Tasmanian Labor Leadership, Cuts to Community Legal Centres, Royal Commission into Institutional Responses to Child Sexual Abuse, Section 18C, National Security.
THE HON MARK DREYFUS QC MP
SHADOW MINISTER FOR NATIONAL SECURITY
MEMBER FOR ISAACS
ABC RADIO HOBART WITH LEON COMPTON
FRIDAY, 17 MARCH 2017
Subject/s: Tasmanian Labor Leadership, Cuts to Community Legal Centres, Royal Commission into Institutional Responses to Child Sexual Abuse, Section 18C, National Security.
LEON COMPTON: Mark Dreyfus is the Shadow Attorney-General, Shadow Minister for National Security, and Federal Labor Member for Isaacs in the South Eastern suburbs of Melbourne. Mark Dreyfus, good morning to you, interesting day in Tasmanian politics?
MARK DREYFUS, SHADOW ATTORNEY-GENERAL: Thanks very much for having me Leon,. Yes, it certainly is an interesting day. It’s always interesting when a Leader of the Opposition or any senior figure resigns and Brian has provided good service to Tasmania and we wish him well.
COMPTON: When did you find out that the party would have a new leader during the course of your visit?
DREYFUS: Shortly before I came on air.
COMPTON: What do you make of the decision to change the leaders within say eleven months before an election?
DREYFUS: It’s a matter for the Tasmanian Party. The Party will have a say in the choice of leader as I understand the formalities here. I wish Rebecca well, if she is to become leader and it’s always a choice that’s made - what’s the best look going forward, who can best lead the party into government.
COMPTON: Do you have any inside information as to whether or not he stood down of his own volition or he was rolled by his –
DREYFUS: I wish I could help you Leon but I am here visiting Tasmania on Federal issues and this news is breaking around me and no doubt, over the course of the day I’ll be with Julie Collins and my colleague Senator Catryna Bilyk, visiting the Hobart Community Legal Centre. No doubt I’ll learn some more.
COMPTON: You’ll appreciate considering these events, we’ll talk for a shorter period than we otherwise might’ve expected.
DREYFUS: Of course.
COMPTON: What are you here to do? I mean, you talk about Community Legal Centres. What else are you here to look at Mark Dreyfus?
DREYFUS: I’m here very very directly, to talk to the Women’s Legal Service yesterday - one of the excellent Community Legal Centres working here in Hobart. And this morning I am going to the Hobart Community Legal Centre with Julie Collins and Senator Bilyk to talk to them about the effect on them of the cuts of 30 per cent that the Federal Government is inflicting on Community Legal Centres right across Australia. It’s a cut that will mean right across Australia, for the legal assistance sector, a loss of jobs, a loss of services to clients of Community Legal Centres. It’s something that is completely unjustified. We’ve called on the Federal Government to reverse this cut. It’s a cut that was first announced in 2014. We campaigned against it then. The cut that was to have come in on the first of July 2015 was put off for another two years. But that time has now arrived and we are again campaigning with Community Legal Centres to make sure that the cut doesn’t happen.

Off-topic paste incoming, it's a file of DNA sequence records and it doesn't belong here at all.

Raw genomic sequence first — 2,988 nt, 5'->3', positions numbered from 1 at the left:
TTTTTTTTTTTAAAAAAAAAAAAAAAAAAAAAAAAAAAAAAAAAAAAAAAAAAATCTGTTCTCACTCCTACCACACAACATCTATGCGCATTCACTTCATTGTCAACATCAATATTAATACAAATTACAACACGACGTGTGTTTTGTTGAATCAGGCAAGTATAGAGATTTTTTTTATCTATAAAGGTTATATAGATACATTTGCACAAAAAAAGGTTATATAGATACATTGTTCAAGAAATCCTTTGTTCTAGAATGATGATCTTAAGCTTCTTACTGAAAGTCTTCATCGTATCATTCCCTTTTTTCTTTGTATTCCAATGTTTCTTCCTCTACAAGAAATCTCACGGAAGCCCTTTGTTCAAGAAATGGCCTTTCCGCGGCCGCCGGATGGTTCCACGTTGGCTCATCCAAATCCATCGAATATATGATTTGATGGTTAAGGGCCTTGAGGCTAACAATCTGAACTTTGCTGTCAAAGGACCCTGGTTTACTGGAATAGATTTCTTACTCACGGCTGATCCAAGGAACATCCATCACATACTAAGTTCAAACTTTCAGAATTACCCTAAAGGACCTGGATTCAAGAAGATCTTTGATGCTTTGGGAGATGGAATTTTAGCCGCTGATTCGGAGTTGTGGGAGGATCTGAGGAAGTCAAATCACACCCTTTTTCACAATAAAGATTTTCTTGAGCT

COMPTON: Compounded by the fact that these Legal Centres have been the point organisations in some cases for responses to the Centrelink robo-debt demand.
DREYFUS: Yes, you are very right to point this out, Leon. It’s at a time of rising demand. When someone’s got a problem with Centrelink and with thousands and thousands of these robo-debt letters having been sent out, many of them in error, the Community Legal Centres have been at the front-line of providing advice to the community because it is not the sort of thing very often that you will be able to get Legal Aid assistance from the Legal Aid Commissioner of Tasmania. You’re left to go to the free Community Legal Centres. They’re also at the front-line of the struggle against family violence. Very much of the work of Community Legal Centres, particularly the Women’s Legal Service, is concerned with assisting survivors – women and children survivors of family violence. This is a Federal Government that says that it wants to do something about family violence. I’ve applauded the additional funding they’ve provided generally to deal with family violence but this is not the time to be cutting the funding for Community Legal Centres, who are the front-line of legal advice to survivors.
COMPTON: On the program yesterday, we spoke with a man by the name of Francis Sullivan. He’s responsible for driving the Catholic Church – his church – and their responses to the Royal Commission into Institutional responses to child sexual abuse. This is one of the comments that he made to us in the course of that chat:
FRANCIS SULLIVAN: When victims have come to the Church, they have complained about the treatment they have received, the lack of what they believe is justice. And we’ve said the days of the Church investigating itself have got to be over. That’s why we’ve been pushing very hard along with others for a national redress scheme. And we’re hoping that the Tasmanian Government backs that in . Because people in Tasmania deserve access to a redress scheme just like people in New South Wales.